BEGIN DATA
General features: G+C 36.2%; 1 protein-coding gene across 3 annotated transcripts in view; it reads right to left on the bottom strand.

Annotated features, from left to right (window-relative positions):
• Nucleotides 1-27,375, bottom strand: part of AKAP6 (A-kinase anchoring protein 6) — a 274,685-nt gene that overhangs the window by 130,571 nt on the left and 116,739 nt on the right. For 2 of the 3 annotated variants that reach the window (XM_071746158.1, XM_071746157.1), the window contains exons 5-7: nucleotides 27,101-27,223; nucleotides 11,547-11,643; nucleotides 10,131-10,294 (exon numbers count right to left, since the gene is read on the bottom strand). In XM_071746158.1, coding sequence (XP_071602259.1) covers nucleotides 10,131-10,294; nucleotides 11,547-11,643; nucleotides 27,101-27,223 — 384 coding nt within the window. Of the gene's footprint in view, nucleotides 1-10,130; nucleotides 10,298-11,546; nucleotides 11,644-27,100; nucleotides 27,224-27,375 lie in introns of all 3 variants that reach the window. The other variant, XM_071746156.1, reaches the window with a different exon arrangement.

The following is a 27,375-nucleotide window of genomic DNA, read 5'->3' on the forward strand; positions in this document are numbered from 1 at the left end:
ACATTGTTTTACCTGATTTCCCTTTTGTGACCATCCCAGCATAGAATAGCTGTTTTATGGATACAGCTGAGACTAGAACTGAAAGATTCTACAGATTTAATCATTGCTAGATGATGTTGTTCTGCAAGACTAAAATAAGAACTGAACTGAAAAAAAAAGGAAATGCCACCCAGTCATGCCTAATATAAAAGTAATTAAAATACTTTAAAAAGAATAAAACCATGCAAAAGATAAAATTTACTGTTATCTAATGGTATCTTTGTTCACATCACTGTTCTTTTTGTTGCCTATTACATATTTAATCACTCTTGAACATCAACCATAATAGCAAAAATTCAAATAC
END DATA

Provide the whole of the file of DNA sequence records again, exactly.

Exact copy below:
General features: G+C 36.2%; 1 protein-coding gene across 3 annotated transcripts in view; it reads right to left on the bottom strand.

Annotated features, from left to right (window-relative positions):
• Nucleotides 1-27,375, bottom strand: part of AKAP6 (A-kinase anchoring protein 6) — a 274,685-nt gene that overhangs the window by 130,571 nt on the left and 116,739 nt on the right. For 2 of the 3 annotated variants that reach the window (XM_071746158.1, XM_071746157.1), the window contains exons 5-7: nucleotides 27,101-27,223; nucleotides 11,547-11,643; nucleotides 10,131-10,294 (exon numbers count right to left, since the gene is read on the bottom strand). In XM_071746158.1, coding sequence (XP_071602259.1) covers nucleotides 10,131-10,294; nucleotides 11,547-11,643; nucleotides 27,101-27,223 — 384 coding nt within the window. Of the gene's footprint in view, nucleotides 1-10,130; nucleotides 10,298-11,546; nucleotides 11,644-27,100; nucleotides 27,224-27,375 lie in introns of all 3 variants that reach the window. The other variant, XM_071746156.1, reaches the window with a different exon arrangement.

The following is a 27,375-nucleotide window of genomic DNA, read 5'->3' on the forward strand; positions in this document are numbered from 1 at the left end:
ACATTGTTTTACCTGATTTCCCTTTTGTGACCATCCCAGCATAGAATAGCTGTTTTATGGATACAGCTGAGACTAGAACTGAAAGATTCTACAGATTTAATCATTGCTAGATGATGTTGTTCTGCAAGACTAAAATAAGAACTGAACTGAAAAAAAAAGGAAATGCCACCCAGTCATGCCTAATATAAAAGTAATTAAAATACTTTAAAAAGAATAAAACCATGCAAAAGATAAAATTTACTGTTATCTAATGGTATCTTTGTTCACATCACTGTTCTTTTTGTTGCCTATTACATATTTAATCACTCTTGAACATCAACCATAATAGCAAAAATTCAAATAC